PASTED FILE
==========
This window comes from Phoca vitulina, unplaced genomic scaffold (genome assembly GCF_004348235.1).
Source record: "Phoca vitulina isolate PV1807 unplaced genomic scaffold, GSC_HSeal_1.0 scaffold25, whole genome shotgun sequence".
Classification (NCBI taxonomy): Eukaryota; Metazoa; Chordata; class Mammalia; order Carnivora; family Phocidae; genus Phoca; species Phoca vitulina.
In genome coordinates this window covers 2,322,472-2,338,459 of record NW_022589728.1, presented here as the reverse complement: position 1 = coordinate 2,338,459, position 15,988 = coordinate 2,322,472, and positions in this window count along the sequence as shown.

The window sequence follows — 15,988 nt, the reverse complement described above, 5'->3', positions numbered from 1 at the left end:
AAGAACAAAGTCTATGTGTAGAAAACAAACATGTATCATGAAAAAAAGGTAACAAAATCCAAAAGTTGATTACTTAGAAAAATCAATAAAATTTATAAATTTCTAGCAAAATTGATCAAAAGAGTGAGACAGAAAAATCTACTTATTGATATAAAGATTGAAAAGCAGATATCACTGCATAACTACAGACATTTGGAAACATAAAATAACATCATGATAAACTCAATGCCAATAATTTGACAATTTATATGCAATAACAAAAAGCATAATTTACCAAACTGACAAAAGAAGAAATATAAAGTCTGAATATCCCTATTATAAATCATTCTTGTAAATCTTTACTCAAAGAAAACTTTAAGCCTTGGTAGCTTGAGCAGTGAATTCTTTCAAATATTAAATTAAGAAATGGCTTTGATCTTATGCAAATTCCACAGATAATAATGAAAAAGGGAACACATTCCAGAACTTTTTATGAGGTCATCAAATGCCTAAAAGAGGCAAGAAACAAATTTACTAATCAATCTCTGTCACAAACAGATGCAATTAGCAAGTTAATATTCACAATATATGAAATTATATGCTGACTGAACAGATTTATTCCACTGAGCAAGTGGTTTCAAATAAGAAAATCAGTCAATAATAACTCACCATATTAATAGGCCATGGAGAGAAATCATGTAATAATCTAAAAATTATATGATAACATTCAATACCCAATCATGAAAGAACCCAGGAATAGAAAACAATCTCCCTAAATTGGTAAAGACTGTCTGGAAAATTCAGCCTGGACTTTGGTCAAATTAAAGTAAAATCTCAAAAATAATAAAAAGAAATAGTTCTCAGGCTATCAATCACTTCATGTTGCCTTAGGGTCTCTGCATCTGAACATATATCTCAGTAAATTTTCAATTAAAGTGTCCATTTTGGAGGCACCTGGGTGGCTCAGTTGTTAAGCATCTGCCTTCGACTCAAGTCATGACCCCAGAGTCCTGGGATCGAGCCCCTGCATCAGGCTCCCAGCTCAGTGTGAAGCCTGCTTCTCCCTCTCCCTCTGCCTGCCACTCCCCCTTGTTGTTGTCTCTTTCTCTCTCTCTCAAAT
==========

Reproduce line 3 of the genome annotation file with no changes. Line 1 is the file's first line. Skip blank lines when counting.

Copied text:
Classification (NCBI taxonomy): Eukaryota; Metazoa; Chordata; class Mammalia; order Carnivora; family Phocidae; genus Phoca; species Phoca vitulina.